(click on image to view source Post at ‘Let’s Make Some Noise’)
It was two years ago today that FAA flipped on the switch for a new set of RNAV procedures in and out of Phoenix. Noise complaints jumped: from 469 the year before to more than 13,000 in 8-months. A group who unexpectedly became activists emerged, seeking to restore health and liveability in places like Laveen, and in the historic residential neighborhoods trending to the northwest of the airport, such as along Grand Avenue.
According to the documents used to justify the changes, the changes would help the airlines to save a few million dollars each year, because flights would make their turns lower and closer to the airport. When profitable corporations save money, it appears as increased corporate profits; CEOs get bonuses, shareholders smile too. But, who pays for this, and what are the impacts, the costs? Indisputably, more people are losing sleep, more conversations are being broken, and more schoolchildren are being distracted. If a true cost-benefit analysis had been done, the benefits to the airlines would NOT justify the costs imposed on the communities.
Here’s something to ponder: if you spend just a few minutes crunching the numbers, you can establish that if every person living in the Phoenix area paid a $1 annual head tax, that tax could be given to the two hub airlines at KPHX (Southwest and American) to PAY THEM to revert to the older routes. Flights would resume using the natural noise mitigation corridor that was used for decades, the Salt River lineation east and west of the parallel runways. Airline profits might actually INCREASE (since the head tax total likely exceeds the fuel cost for reverting the departures), and flightcrews might even get a bit more money in their paychecks (if they add a minute or two to their logged flight-time). Most importantly, substantial relief would be realized by hundreds of thousands of citizens.
Of course, even a trivial head tax such as this should not be needed. What is needed is a federal agency that works for the People, too, not just for the aviation industry; a federal agency that truly weighs the costs and the benefits, to protect as many people as possible from the real adverse impacts caused by repetitive airline flights near major hubs.
Any Progress Two Years Later?
Glen Martin in Phoenix, 10/16/2014: body language says it all.
Essentially, no progress. Many are trying, but FAA continues to act bureaucratically incapable of doing anything.
Of course, when weather has blown through Phoenix, FAA immediately alters the flights paths … so, the agency has shown they CAN implement change quickly, as needed. But, despite the flood of complaints and the news stories and even lawsuits, FAA just bungles along, providing no help toward a remedy. One of the most memorable examples of bungling: when Regional Administrator Glen Martin paused in disbelief, while reading an official statement to impacted residents; even he could not stomach the lies.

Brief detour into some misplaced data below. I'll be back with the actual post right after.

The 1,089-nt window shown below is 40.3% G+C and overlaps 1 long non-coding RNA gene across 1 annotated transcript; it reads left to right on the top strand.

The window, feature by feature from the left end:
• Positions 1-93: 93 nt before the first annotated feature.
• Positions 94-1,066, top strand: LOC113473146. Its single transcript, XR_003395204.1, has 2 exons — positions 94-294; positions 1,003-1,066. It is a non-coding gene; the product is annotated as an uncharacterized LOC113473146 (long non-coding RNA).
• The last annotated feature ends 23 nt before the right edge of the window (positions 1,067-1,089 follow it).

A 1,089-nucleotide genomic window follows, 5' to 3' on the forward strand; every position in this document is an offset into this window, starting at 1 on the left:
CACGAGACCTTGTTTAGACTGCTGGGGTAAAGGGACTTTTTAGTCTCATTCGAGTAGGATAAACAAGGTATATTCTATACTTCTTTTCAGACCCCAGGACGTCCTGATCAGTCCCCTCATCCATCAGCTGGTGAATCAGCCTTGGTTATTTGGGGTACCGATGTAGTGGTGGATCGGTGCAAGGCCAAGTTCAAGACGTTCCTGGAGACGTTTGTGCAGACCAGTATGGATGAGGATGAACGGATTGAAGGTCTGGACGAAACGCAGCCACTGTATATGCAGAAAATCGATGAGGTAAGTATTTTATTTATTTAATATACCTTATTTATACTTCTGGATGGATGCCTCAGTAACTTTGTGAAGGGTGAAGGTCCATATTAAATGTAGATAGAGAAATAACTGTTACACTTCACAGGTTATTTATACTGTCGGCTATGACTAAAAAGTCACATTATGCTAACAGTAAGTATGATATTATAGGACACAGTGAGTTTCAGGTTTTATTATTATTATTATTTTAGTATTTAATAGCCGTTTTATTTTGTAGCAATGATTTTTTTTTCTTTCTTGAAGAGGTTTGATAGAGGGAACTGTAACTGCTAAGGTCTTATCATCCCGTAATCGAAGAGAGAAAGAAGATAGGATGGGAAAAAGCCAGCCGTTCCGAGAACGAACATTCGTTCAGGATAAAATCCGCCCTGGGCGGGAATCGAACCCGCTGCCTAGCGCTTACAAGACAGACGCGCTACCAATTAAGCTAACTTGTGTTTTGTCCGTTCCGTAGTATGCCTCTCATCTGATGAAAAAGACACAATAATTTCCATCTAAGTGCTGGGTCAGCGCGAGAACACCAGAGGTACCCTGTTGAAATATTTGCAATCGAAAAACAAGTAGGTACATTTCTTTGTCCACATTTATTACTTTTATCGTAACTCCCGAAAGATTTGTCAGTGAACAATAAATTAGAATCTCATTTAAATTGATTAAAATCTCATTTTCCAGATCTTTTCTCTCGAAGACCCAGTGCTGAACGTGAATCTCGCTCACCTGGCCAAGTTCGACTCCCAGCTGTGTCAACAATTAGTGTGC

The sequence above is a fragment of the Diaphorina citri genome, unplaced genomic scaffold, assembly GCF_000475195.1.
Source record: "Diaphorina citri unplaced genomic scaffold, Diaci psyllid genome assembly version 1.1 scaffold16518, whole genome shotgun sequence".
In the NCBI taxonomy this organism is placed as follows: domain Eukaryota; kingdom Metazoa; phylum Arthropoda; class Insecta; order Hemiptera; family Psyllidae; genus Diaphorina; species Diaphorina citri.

Yard sign in a Phoenix neighborhood
If there is a silver-lining in this mess it is the activists. From day one, people cared. They spoke up, they asked questions, they attended hearings, they worked to protect their homes and their families. An extraordinary number of the best citizens in Phoenix refused to ignore the changes, and refused to accept lame non-answers by elected officials and FAA representatives. They became educated and worked together to educate others. And, they set clear examples for others across the nation to follow, when other communities are impacted by FAA’s fraudulent NextGen debacle.
See also… (blue dates link to online content)
FAA’s NextGen Failure: a Case Study in Phoenix
aiR Post with a scrollable copy of the 4-page flyer produced by the noise office at Sky Harbor Airport. The flyer identifies some of the many failures found at Phoenix and other NextGen implementation airports.
Aviation Noise Psychology: How Repetitive Routes May ‘drive you crazy’
aiR Post with scrollable copy of an in-depth article about KPHX noise impacts, written by Caitlin McGlade.
NextGen: A Formal Complaint by Phoenix Neighborhoods
GIGO: Lessons Learned from FAA’s Bad NextGen Deployment at Phoenix
aiR Post looking at how FAA manipulated the review process to ensure implementation of impactful procedures that were never meaningfully reviewed. Includes a scrollable PDF copy of the CatEx signoff by Caroline Poyurs.
The Investigation of the KPHX NextGen Departure Procedures Implementation
aiR webpage featuring a scrollable PDF copy of the 22-page investigative report by Kaplan Kirsch Rockwell LLP. This webpage includes links to the extensive collection of exhibits, too.
City of Phoenix Files Lawsuit Against FAA’s NextGen Implementation
Noise Study for KPHX RNAV-NextGen Route Changes
214pg report by Landrum & Brown, quantifying impacts at 37 sites.